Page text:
If your dog prefers the feel of all-natural grass under his paws, you can try signing up for brands that offer subscription plans. The plan is usually dependent on your dog’s size and his frequency of use, but it comes out pricier compared with artificial pet toilets.

Fresh Patch uses hydroponically grown, dirt-free grass, so your dog might have a faster time learning how to use it. Practically odourless and disposable as a unit, it comes in a box and is available in three sizes: for pets less than 5kg, for pet 5kg to 12kg, and for pets over 12kg. The largest option, however, doesn’t come with a disposable cardboard tray so you’ll have to purchase it separately.

Potty Plant is another option for pet parents searching for fresh grass that won’t stink or need to be cleaned daily. Each starter kit costs AUD 230 and comes with an 83 x 62cm Potty Plant reusable frame that locks to hold the 100% natural and biodegradable “park” grass in place. You’ll need a subscription to replace the grass regularly, but the kit comes with a liner to help keep the tray clean in between replacements. However, you’ll need to manually change the grass every time your new order arrives. 

Pet loo training tips

Whichever type of portable pet toilet you choose, you’ll need to train your dog to use it. A dog’s potty training is not cast in stone, so you can still change his potty habits. It just takes some time and effort, so patience is essential.

When introducing your dog to a new pet loo, keep these tips in mind:

  • Place the pet loo in the same place, preferably away from his feeding area. Some dogs do not want to pee or poo close to where he eats.
  • Observe your dog the first few times he uses it. When he goes uses it correctly, praise him and give him a treat to reinforce his positive behaviour.
  • Lead him to the area at regular intervals such as after he wakes up, after eating, and after playtime. Try to keep him at that spot until he relieves himself.
  • Say your usual catchphrase like “go” or “time to pee” to inform him that he can use the toilet.
  • Transition your dog from peeing on a pee pad or newspaper by placing it over the pet loo or patch and reducing its size until your dog is used to the new surface.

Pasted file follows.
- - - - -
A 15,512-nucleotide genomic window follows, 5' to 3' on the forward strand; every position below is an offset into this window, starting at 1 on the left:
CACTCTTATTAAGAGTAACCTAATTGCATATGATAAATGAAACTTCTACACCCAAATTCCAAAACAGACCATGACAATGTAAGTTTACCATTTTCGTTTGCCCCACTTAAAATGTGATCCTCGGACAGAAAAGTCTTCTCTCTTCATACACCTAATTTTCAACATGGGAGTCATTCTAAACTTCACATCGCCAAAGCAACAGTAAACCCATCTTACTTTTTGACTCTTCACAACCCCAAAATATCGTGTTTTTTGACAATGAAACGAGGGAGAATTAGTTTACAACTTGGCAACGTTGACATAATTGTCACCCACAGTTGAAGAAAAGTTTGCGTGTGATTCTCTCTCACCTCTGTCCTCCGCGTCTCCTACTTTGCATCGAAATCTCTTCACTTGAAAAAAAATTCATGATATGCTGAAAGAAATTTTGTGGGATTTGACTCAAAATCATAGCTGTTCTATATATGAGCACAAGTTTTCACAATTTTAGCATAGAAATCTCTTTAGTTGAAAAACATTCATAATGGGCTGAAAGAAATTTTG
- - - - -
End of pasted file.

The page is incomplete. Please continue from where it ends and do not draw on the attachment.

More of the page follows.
• You can also try transferring a few drops of his pee to mark the area.
  • Do not allow your dog to sleep on the pet loo or puppy patch or he may not associate it as a place to do his business.

Aside from these tips, remember that you’ll also have to deal with potty accidents when they happen. Avoid shouting or forcing your dog to sniff his poop when he does it outside the designated area. Instead, clean up the mess as soon as you can. Removing all the traces of the mess sends your pooch the message that it is not okay to potty there.

Conclusion

Getting your dog a pet loo is part of being a conscientious dog owner. Depending on where you stay, what kind of dog you have, and your dog’s potty training background, you can find the right kind of pet toilet option that will suit your dog’s needs. Whether he’s a growing puppy or a senior dog, a pet loo ensures that your pet will be able to relieve himself at any time of the day without your active involvement.



Leave a comment

Your email address will not be published. All fields are required.

Check out related posts

Quick Guide: Enrichment for Your Pets at Home

Rosy the Pet Nanny has been taking care of rescue animals for over 15 years. In all this time, her go to favourite for bonding with the animals in her care is everyday enrichment – something you can incorporate into your pet’s life to keep them engaged and happy.

Help Animal Rescues by Doing Pro Bono Work

Did you know that you can support animal shelters and rescues by sharing your expertise? Aspiring photographers can take pawtraits of ready-to-be adopted pets, those with human resource backgrounds can help screen adopters or fosters, while experienced managers can oversee the day-to-day operations of a rescue facility. If you are involved in the field of… Continue reading Help Animal Rescues by Doing Pro Bono Work

Help Animal Rescues via Corporate Giving

Helping out your neighbourhood animal shelter or local rescue as an individual results in making the world a better place for neglected animals to live in. Not only that, the act of helping can provide priceless benefits such as boosting your happiness and promoting a sense of well-being. But do you know what’s even better?… Continue reading Help Animal Rescues via Corporate Giving